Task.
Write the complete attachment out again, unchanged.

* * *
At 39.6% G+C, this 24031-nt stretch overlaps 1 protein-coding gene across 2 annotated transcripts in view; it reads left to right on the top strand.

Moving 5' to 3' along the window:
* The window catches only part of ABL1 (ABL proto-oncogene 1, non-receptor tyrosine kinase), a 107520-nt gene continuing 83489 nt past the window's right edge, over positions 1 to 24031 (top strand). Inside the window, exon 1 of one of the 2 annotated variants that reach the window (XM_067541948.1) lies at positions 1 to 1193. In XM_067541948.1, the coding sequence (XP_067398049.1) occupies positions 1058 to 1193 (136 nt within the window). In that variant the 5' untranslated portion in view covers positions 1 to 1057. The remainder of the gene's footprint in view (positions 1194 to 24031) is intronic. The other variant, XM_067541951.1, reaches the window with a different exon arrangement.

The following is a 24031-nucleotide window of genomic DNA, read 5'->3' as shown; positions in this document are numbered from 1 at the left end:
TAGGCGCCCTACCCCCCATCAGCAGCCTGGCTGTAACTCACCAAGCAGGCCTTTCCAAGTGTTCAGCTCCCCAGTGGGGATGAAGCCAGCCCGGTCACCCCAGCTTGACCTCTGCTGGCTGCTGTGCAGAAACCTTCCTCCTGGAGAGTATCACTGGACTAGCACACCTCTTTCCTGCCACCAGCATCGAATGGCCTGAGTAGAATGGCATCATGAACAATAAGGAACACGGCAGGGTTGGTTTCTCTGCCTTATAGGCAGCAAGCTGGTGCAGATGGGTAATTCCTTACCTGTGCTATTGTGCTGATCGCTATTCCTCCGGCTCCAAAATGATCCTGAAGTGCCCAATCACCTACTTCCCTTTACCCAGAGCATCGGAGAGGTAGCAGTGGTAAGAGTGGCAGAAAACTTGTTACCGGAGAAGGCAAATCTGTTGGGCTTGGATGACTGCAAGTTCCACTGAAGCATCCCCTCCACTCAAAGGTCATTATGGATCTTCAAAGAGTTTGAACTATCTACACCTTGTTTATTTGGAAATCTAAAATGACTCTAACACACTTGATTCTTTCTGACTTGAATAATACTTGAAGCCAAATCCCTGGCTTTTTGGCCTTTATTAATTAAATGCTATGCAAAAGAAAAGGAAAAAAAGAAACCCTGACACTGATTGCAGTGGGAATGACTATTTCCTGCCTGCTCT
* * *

At 39.6% G+C, this 24031-nt stretch overlaps 1 protein-coding gene across 2 annotated transcripts in view; it reads left to right on the top strand.

Moving 5' to 3' along the window:
* The window catches only part of ABL1 (ABL proto-oncogene 1, non-receptor tyrosine kinase), a 107520-nt gene continuing 83489 nt past the window's right edge, over positions 1 to 24031 (top strand). Inside the window, exon 1 of one of the 2 annotated variants that reach the window (XM_067541948.1) lies at positions 1 to 1193. In XM_067541948.1, the coding sequence (XP_067398049.1) occupies positions 1058 to 1193 (136 nt within the window). In that variant the 5' untranslated portion in view covers positions 1 to 1057. The remainder of the gene's footprint in view (positions 1194 to 24031) is intronic. The other variant, XM_067541951.1, reaches the window with a different exon arrangement.

The following is a 24031-nucleotide window of genomic DNA, read 5'->3' as shown; positions in this document are numbered from 1 at the left end:
TAGGCGCCCTACCCCCCATCAGCAGCCTGGCTGTAACTCACCAAGCAGGCCTTTCCAAGTGTTCAGCTCCCCAGTGGGGATGAAGCCAGCCCGGTCACCCCAGCTTGACCTCTGCTGGCTGCTGTGCAGAAACCTTCCTCCTGGAGAGTATCACTGGACTAGCACACCTCTTTCCTGCCACCAGCATCGAATGGCCTGAGTAGAATGGCATCATGAACAATAAGGAACACGGCAGGGTTGGTTTCTCTGCCTTATAGGCAGCAAGCTGGTGCAGATGGGTAATTCCTTACCTGTGCTATTGTGCTGATCGCTATTCCTCCGGCTCCAAAATGATCCTGAAGTGCCCAATCACCTACTTCCCTTTACCCAGAGCATCGGAGAGGTAGCAGTGGTAAGAGTGGCAGAAAACTTGTTACCGGAGAAGGCAAATCTGTTGGGCTTGGATGACTGCAAGTTCCACTGAAGCATCCCCTCCACTCAAAGGTCATTATGGATCTTCAAAGAGTTTGAACTATCTACACCTTGTTTATTTGGAAATCTAAAATGACTCTAACACACTTGATTCTTTCTGACTTGAATAATACTTGAAGCCAAATCCCTGGCTTTTTGGCCTTTATTAATTAAATGCTATGCAAAAGAAAAGGAAAAAAAGAAACCCTGACACTGATTGCAGTGGGAATGACTATTTCCTGCCTGCTCT